The evidence keeps growing that families need help controlling technology in their homes, but this is a subject most megachurch pastors would have trouble addressing with a straight face.
"Talking about this subject in many of our churches would be … controversial for reasons that are rather ironic," said author Andy Crouch, senior communication strategist for the John Templeton Foundation in Philadelphia. "Pastors would be preaching in churches dominated by giant video screens and lots of them now ask their people to tweet sermon feedback right there in the service. The technology is everywhere."
It's hard to talk about controlling today's digital-screens culture without being accused of advocating a semi-Amish retreat. But at some point, he said, parents who care about faith, morality and character will have to develop some strategies. For starters, their children will need to hear, over and over: "Our family is different."
Clergy could help parents face this task. But that would require them to address hot-button issues ranging from online porn to whether parents should give children smartphones. It would also require saying, "Our church is different."
Crouch doesn't have easy answers for any of these questions. His new book, "The Tech-Wise Family," includes "Crouch Family Reality Check" pages detailing the struggles behind the principles he recommends. While his family uses candles at its screens-free dinners, Crouch admits that his home's number of Apple devices is in double digits.
Obviously, it's hard to observe any kind of "digital Sabbath" in which all these screens go dark for an hour, a day or even a week, said Crouch. Nevertheless, trying to control this digital lifestyle is a subject religious leaders should discuss with their flocks.
"If we don't have some rhythm with these things -- in terms of when we use them and when we don't -- then they're using us, instead of us using them," he said. But it's crucial to remember that, "we're not saying all this technology is bad. It's good, when used as part of a Christian family culture. That's what takes planning and commitment."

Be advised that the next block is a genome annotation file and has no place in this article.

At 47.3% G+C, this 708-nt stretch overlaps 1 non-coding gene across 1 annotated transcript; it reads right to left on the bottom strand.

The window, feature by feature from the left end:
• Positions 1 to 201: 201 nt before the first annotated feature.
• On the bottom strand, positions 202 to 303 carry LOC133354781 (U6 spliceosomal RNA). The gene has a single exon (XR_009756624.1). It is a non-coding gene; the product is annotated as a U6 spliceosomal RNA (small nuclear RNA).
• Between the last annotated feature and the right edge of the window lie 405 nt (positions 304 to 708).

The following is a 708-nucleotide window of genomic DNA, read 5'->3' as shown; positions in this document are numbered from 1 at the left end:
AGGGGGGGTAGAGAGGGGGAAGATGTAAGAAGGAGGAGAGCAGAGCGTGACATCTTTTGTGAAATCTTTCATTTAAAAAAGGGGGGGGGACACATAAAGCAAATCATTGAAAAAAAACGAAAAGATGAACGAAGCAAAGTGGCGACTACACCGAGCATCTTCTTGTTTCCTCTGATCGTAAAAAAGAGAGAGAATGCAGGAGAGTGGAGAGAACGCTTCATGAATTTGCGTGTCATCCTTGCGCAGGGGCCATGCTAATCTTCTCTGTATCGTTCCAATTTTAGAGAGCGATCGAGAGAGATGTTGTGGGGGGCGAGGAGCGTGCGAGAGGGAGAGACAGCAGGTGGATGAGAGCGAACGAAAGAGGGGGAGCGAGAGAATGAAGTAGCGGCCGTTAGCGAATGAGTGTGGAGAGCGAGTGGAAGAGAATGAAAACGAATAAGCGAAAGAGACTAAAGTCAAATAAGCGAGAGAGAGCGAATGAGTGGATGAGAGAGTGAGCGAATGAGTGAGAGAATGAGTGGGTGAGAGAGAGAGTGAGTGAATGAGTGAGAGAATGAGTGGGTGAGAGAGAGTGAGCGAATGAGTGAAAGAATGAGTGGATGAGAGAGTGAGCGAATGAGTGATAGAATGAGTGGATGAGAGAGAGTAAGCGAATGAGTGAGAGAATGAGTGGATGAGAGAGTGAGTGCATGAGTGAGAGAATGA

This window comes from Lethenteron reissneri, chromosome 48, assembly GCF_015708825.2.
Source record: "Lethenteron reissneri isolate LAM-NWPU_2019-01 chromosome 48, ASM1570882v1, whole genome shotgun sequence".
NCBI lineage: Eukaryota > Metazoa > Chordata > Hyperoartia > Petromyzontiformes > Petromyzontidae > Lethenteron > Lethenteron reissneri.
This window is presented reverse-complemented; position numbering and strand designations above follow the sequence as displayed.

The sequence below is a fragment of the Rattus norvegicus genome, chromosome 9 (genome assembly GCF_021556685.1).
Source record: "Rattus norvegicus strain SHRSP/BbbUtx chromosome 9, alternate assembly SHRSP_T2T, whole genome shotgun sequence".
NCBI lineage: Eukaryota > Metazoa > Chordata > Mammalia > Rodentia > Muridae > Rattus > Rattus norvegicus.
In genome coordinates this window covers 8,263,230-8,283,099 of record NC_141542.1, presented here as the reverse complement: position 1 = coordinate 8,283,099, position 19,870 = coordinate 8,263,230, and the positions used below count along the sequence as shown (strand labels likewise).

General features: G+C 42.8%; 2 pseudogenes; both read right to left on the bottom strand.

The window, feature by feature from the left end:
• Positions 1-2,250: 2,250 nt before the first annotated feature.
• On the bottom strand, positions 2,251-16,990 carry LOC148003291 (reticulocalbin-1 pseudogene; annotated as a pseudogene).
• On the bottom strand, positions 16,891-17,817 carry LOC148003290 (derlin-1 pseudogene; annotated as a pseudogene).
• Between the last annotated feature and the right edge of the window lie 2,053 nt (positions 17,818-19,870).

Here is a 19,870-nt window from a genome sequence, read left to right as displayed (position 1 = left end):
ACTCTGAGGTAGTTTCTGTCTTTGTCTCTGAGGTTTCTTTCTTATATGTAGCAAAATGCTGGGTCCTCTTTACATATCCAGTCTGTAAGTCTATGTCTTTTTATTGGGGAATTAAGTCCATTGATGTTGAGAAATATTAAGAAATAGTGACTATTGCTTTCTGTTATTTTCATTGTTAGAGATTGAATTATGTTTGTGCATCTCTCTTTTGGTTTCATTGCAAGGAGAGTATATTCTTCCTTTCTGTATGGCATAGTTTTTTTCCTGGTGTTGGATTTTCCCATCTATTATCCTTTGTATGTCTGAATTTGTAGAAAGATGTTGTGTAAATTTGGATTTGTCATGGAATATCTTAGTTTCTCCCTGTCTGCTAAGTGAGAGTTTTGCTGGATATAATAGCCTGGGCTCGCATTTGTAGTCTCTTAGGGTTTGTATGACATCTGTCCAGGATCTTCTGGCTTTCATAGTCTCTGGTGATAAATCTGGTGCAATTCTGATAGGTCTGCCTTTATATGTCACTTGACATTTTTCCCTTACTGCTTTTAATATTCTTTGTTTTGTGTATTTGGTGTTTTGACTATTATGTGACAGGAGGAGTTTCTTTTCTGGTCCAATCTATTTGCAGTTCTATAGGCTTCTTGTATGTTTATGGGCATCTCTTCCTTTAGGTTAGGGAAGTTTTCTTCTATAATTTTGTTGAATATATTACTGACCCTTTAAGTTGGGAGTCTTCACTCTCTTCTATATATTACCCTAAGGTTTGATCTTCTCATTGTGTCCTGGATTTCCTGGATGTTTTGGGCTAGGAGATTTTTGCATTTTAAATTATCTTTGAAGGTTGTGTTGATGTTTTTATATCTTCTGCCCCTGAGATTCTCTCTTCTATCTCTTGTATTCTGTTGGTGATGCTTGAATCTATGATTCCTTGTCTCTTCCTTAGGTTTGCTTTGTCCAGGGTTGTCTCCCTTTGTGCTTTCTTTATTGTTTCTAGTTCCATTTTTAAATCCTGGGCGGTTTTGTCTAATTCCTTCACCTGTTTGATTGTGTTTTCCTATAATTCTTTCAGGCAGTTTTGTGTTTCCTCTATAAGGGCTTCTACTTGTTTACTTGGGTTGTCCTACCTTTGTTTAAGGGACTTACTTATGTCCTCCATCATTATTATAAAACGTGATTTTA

In his book, and in a telephone interview, Crouch suggested several technology issues that religious leaders could start addressing.
* Parents need to study their homes, room by room, and think about where digital technology is used. It's good, for example, to have one -- repeat, one -- television in a setting where family members and visitors can use it, together. The goal is to avoid having individuals in different rooms, binging on private screens with no sense of accountability. Also, the family's main computer should be in a public place with the screen facing into the room.
* Husbands and wives, he said, should know each other's passwords and help hold each other accountable. Parents should install software security programs on the home Wi-Fi system, a practical issue that could be addressed in church forums, and monitor how children use smartphones and tablets.
* At the very least, parents can strive for family members to eat dinner together, with zero digital devices on the table. It's also important, he said, to establish that "our screens go to sleep before we do" and parents could insist that bedrooms -- including their own -- be as "screen-free as possible." Many teens report that they struggle to sleep, because their social-media programs never leave them alone.
For many, the elephant in the family room is exposure to online pornography, starting with pre-teens. It's all but impossible to eliminate this threat today, stressed Crouch. The key is developing common habits and interests -- singing, reading, cooking, arts and crafts -- that offer alternatives to online addictions.
"This is why the most important things we will do to prevent porn from taking over our own lives and our children's lives have nothing to do with sex," Crouch argues, in his book. "The truth is that if we build our family's technical life around trying to keep porn out, we will fail."
The bottom line: "Many of us are not as captive to round-the-clock, never-ending demands as we believe we are. Instead, we are our own jailers. … The door to a better life is only locked from the inside. We prefer our brightly lit cage of toil and leisure (this cage, after all, comes with unlimited Netflix)."
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